Rhyme Does Not Pay

Dorothy Parker? Oscar Wilde? Mike Porter? Arch Ward? Anonymous?

Dear Quote Investigator: Composing poetry is rarely a lucrative occupation. A traditional moralistic adage has been transformed into a comical warning for versifiers:

  • Crime does not pay.
  • Rhyme does not pay.

This word play has been credited to the prominent wit Dorothy Parker who published multiple collections of poetry. Would you please explore this topic?

Quote Investigator: The earliest close match located by QI appeared in 1934 within a column by Martin A. Gosch in the “Evening Courier” of Camden, New Jersey. Boldface added to excerpts by QI: 1

… a prize gag from colleague Mike Porter: Edith Murray, the CBS songbird, started out in life as a poet, but found that Rhyme does not pay!!

Dorothy Parker received credit for the quip by June 1938 as shown further below, but it was already in circulation.

Here are additional selected citations in chronological order.

In 1880 a different pun about impecunious poets appeared in a Chambersburg, Pennsylvania newspaper. The saying “A poet is born, not made” was transformed into quip about poets who composed verse for political campaigns: 2

A campaign poet is born, not paid.

A separate QI article about “A Poet Is Born, Not Paid” is available here.

Oscar Wilde died in 1900. In 1916 his friend, Frank Harris, described a convivial gathering with the famous wit during which he delivered a pertinent pun: 3

The entertainment started with some humorous play on words. One of the company would say something obvious or trivial, repeat a proverb or commonplace tag such as, “Genius is born, not made,” and Oscar would flash in smiling, “not ‘paid,’ my dear fellow, not ‘paid.'”

A separate QI article about “Genius Is Born, Not Paid” is available here.

In January 1934 the quip under examination was printed by a columnist within a New Jersey newspaper as noted previously.

In January 1938 the “Brooklyn Daily Eagle” of  New York printed the joke as an interrogative sentence without an attribution: 4

Afterthought: Who said rhyme doesn’t pay?

In March 1938 the popular “Chicago Tribune” columnist Arch Ward printed an item from a correspondent that included the pun: 5

. . . after four months of unpublished contribs I completely broke down and am forced to admit that “Rhyme Doesn’t Pay.”
Bill o’ the Builders.

In June 1938 columnist by Richard E. Hayes attributed the pun to Dorothy Parker: 6

Down in Hollywood the other day someone asked Dorothy Parker why she has written no verse recently. Dorothy answered that she has “discovered that rhyme doesn’t pay.”

Also, in June 1938 columnist Paul Harrison credited Parker: 7

Dorothy Parker hasn’t penned any poetry lately. Asked why, she said, “Because I have learned that rhyme doesn’t pay”.

In 1969 “The Complete Book of Children’s Theater” by Vernon Howard including an instance: 8

A famous poet was responsible for one of our best-known proverbs. He wrote poetry all day long but was unable to sell it. He sadly remarked, “Rhyme does not pay.”

In conclusion, the first instance of this pun located by QI was attributed to Mike Porter in January 1934. Thus, QI tentatively credits Porter although the remark may have already been circulating. Dorothy Parker received credit by 1938, but that is a late date which only provides weak evidence. Perhaps future research will clarify the provenance.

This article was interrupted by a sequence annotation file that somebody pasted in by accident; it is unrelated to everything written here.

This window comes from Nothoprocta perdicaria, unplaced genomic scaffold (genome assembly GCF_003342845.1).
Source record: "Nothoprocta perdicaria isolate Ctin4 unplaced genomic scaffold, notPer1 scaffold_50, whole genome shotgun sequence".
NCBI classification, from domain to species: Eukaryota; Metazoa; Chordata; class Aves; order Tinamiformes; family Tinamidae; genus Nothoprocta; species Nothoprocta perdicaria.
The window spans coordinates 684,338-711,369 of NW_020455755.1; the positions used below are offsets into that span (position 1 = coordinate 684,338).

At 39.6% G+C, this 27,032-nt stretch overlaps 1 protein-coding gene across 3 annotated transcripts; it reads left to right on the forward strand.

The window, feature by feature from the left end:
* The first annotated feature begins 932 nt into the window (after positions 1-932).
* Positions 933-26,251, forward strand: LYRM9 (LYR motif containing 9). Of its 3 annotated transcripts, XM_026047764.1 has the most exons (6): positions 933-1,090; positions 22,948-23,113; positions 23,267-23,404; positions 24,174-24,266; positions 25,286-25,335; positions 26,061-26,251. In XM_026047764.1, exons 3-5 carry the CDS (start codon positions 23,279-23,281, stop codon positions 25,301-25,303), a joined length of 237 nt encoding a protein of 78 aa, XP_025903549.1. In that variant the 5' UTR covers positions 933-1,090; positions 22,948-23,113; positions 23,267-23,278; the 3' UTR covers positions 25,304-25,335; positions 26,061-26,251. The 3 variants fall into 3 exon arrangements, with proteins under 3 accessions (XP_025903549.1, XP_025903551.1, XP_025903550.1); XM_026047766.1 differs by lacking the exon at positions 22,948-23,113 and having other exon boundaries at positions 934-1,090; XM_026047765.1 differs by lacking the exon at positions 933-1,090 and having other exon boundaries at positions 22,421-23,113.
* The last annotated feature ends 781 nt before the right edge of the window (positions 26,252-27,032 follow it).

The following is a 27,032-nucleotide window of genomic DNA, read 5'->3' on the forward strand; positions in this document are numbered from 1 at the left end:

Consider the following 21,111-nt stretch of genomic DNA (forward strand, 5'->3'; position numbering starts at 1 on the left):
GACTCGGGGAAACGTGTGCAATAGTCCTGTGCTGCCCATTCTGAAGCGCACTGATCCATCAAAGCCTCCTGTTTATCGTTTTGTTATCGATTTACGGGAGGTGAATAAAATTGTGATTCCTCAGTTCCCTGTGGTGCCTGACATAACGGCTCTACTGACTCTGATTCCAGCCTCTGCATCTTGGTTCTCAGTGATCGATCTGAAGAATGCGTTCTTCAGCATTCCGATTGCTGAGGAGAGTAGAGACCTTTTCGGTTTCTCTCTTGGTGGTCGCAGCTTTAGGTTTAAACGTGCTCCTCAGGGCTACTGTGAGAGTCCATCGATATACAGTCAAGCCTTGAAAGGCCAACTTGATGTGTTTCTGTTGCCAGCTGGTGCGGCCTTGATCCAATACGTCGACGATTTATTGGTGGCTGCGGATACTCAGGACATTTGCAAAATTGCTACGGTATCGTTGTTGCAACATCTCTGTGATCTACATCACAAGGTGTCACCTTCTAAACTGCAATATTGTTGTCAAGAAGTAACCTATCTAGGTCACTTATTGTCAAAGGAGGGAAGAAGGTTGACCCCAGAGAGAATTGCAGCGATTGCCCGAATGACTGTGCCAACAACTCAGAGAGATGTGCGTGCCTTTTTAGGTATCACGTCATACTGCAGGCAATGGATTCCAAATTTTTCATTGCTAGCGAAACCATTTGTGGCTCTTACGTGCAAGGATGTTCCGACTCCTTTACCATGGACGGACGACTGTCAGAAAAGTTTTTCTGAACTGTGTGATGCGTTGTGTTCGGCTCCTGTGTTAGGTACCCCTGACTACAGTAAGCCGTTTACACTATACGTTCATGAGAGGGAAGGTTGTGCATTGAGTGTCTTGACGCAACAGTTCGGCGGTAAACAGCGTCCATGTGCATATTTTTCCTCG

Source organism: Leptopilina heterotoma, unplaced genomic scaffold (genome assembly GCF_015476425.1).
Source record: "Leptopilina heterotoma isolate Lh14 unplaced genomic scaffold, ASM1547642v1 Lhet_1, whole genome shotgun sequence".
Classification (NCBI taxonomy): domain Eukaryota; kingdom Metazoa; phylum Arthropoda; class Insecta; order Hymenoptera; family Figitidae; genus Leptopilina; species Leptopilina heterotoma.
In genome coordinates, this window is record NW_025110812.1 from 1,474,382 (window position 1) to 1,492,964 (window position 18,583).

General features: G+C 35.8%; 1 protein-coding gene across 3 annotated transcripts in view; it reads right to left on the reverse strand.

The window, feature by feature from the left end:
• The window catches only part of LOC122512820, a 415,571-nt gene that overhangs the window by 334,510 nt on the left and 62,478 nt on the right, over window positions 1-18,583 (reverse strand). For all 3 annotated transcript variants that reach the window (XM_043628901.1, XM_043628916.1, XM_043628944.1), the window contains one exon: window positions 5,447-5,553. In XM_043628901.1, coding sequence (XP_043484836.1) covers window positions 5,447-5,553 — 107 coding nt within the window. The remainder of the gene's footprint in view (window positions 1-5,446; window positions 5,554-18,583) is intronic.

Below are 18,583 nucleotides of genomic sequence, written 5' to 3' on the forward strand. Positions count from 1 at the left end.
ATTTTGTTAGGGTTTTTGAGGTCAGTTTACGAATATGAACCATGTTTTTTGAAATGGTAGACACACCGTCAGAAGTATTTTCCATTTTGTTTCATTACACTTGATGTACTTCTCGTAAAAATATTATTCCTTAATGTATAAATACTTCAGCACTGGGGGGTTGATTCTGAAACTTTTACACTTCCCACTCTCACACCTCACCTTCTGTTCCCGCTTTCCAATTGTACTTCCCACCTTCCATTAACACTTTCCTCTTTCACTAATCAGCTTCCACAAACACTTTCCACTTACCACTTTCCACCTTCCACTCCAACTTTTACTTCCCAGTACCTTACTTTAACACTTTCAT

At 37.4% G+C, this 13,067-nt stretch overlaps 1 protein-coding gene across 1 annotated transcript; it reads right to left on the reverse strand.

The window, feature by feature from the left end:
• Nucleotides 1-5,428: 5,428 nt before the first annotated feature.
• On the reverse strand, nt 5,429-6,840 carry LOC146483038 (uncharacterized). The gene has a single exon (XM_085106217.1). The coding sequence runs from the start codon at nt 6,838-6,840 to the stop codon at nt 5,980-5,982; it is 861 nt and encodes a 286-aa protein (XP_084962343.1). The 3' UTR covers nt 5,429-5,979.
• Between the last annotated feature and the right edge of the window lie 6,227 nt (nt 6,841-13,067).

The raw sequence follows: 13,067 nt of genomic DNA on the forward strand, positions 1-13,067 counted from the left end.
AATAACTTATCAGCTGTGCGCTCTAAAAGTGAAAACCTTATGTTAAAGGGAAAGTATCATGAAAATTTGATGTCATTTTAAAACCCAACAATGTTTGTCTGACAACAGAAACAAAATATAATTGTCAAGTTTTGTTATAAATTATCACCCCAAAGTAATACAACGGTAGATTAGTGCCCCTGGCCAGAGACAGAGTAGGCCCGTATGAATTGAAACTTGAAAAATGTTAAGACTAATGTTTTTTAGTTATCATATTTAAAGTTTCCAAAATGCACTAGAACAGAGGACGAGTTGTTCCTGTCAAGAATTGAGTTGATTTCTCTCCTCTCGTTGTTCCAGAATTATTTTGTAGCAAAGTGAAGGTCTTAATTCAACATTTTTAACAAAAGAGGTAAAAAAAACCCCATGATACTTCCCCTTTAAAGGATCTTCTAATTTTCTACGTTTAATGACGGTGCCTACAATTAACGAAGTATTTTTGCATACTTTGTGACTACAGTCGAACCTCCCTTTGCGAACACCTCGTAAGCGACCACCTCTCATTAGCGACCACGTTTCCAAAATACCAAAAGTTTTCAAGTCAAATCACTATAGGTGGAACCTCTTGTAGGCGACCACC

Image Notes: Illustration for Edward Lear’s 1871 poem “The Owl and the Pussy-Cat” which begins with the following lines:

The Owl and the Pussy-cat went to sea
In a beautiful pea-green boat,
They took some honey, and plenty of money,
Wrapped up in a five-pound note.

(Great thanks to researcher Barry Popik whose tweet led QI to formulate this question and perform this exploration. Popik has a helpful entry on this topic posted on his website at barrypopik.com. The entry begins with the January 24, 1938 citation.)

 

Notes:

  1. 1934 January 16, Evening Courier, By Gosh! by Martin A. Gosch (Courier-Post Radio Editor), Quote Page 16, Column 3, Camden, New Jersey. (Newspapers_com)
  2. 1880 September 22, Valley Spirit, Borrowed Humor, Quote Page 1, Column 8, Chambersburg, Pennsylvania. (Newspapers_com)
  3. 1916 October, The Phoenix, Volume 5, Number 5, Oscar Wilde as a Talker, (Excerpt from Oscar Wilde: His Life and Confessions by Frank Harris), Start Page 146, Quote Page 147, Published by Michael Monahan, South Norwalk, Connecticut. (Google Books Full View) link
  4. 1938 January 24, Brooklyn Daily Eagle, Radio Dial Log, Quote Page 24, Column 3, Brooklyn, New York. (Newspapers_com)
  5. 1938 March 21, Chicago Tribune, In the Wake of the News by Arch Ward (Chicago Tribune Press Service), Quote Page 19, Column 7, Chicago, Illinois. (Newspapers_com)
  6. 1938 June 16, The Seattle Daily Times, Amusements Along Film Row by Richard E. Hayes, Quote Page 8, Column 7, Seattle, Washington. (Newspapers_com)
  7. 1938 June 25, Edwardsville Intelligencer, Paul Harrison in Hollywood, Quote Page 2, Column 2, Edwardsville, Illinois. (Newspapers_com)
  8. 1969, The Complete Book of Children’s Theater by Vernon Howard, Section 5: Humorous Monologues, Quote Page 223, Doubleday & Company, Garden City, New York. (“sell” is misspelled as “see” in the original text) (Verified with scans)